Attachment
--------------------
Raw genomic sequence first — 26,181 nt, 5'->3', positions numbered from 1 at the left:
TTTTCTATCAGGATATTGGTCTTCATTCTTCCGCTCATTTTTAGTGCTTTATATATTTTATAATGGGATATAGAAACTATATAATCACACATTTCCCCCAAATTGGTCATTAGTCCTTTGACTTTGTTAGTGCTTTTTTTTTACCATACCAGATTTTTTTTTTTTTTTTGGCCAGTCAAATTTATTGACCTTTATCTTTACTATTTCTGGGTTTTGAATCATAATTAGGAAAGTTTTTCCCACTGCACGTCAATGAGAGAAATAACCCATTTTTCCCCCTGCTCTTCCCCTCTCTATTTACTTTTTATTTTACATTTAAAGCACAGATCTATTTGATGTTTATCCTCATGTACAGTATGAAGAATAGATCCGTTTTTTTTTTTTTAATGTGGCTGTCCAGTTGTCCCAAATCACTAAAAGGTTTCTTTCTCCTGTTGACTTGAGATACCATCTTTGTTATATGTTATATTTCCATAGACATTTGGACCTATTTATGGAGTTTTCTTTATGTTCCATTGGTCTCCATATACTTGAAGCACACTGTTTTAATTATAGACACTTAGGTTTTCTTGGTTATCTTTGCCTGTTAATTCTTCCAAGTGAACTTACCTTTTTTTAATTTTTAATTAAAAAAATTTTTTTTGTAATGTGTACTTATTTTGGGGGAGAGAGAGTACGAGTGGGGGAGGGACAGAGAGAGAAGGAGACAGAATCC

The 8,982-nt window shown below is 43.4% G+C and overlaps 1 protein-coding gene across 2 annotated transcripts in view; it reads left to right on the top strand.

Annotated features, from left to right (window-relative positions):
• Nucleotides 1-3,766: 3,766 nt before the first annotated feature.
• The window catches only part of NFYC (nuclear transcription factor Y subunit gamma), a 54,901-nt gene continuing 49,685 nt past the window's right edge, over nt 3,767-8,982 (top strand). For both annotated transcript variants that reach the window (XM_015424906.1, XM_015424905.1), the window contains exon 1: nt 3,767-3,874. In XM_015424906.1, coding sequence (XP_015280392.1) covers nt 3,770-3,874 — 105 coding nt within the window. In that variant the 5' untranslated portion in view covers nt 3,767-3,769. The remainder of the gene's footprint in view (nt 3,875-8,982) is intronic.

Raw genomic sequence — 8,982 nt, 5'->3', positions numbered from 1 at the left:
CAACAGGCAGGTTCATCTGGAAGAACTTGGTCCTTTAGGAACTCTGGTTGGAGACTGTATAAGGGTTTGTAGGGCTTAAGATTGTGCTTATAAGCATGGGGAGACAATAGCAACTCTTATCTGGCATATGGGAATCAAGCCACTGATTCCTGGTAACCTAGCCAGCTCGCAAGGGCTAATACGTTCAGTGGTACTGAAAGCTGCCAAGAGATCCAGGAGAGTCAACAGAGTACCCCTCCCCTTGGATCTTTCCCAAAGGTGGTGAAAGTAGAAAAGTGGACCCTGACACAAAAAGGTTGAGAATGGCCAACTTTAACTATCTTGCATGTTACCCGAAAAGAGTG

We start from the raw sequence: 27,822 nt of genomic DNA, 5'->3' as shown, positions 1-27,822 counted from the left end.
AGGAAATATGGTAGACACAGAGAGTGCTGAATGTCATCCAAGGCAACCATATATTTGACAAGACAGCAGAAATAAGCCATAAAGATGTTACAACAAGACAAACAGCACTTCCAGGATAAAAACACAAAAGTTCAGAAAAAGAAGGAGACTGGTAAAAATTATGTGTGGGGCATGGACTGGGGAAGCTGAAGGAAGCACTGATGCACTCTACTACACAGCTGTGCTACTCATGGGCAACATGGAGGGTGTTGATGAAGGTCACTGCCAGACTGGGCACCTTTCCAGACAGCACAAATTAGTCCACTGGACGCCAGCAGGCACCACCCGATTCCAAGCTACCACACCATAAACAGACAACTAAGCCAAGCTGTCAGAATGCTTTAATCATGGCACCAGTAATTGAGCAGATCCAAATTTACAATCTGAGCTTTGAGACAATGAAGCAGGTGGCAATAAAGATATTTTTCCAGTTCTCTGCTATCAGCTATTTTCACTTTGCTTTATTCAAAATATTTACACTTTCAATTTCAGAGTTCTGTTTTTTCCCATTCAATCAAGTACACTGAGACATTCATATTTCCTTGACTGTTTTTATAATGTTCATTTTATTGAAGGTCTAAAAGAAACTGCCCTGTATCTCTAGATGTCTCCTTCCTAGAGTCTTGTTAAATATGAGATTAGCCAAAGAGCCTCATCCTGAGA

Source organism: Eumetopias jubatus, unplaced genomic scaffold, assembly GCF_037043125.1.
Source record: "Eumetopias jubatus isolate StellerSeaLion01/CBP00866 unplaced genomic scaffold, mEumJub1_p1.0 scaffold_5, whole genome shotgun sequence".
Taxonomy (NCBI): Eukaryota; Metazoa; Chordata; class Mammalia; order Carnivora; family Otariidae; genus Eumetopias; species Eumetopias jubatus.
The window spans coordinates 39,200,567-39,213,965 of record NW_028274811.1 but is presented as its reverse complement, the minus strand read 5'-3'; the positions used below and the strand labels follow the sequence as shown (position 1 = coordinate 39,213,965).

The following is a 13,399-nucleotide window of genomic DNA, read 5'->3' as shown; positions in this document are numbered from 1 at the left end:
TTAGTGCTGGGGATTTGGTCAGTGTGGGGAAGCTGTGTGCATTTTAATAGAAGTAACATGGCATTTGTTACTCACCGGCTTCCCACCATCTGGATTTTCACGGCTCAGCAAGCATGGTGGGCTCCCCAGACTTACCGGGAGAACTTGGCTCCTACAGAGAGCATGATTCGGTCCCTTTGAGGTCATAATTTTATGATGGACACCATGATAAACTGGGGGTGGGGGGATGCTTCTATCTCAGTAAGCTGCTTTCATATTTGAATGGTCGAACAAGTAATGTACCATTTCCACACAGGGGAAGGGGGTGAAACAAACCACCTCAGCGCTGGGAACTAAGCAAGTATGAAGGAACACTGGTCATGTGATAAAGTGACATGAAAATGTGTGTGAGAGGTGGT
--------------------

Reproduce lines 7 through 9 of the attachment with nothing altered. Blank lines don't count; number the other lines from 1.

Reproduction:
Raw genomic sequence — 8,982 nt, 5'->3', positions numbered from 1 at the left:
CAACAGGCAGGTTCATCTGGAAGAACTTGGTCCTTTAGGAACTCTGGTTGGAGACTGTATAAGGGTTTGTAGGGCTTAAGATTGTGCTTATAAGCATGGGGAGACAATAGCAACTCTTATCTGGCATATGGGAATCAAGCCACTGATTCCTGGTAACCTAGCCAGCTCGCAAGGGCTAATACGTTCAGTGGTACTGAAAGCTGCCAAGAGATCCAGGAGAGTCAACAGAGTACCCCTCCCCTTGGATCTTTCCCAAAGGTGGTGAAAGTAGAAAAGTGGACCCTGACACAAAAAGGTTGAGAATGGCCAACTTTAACTATCTTGCATGTTACCCGAAAAGAGTG

We start from the raw sequence: 27,822 nt of genomic DNA, 5'->3' as shown, positions 1-27,822 counted from the left end.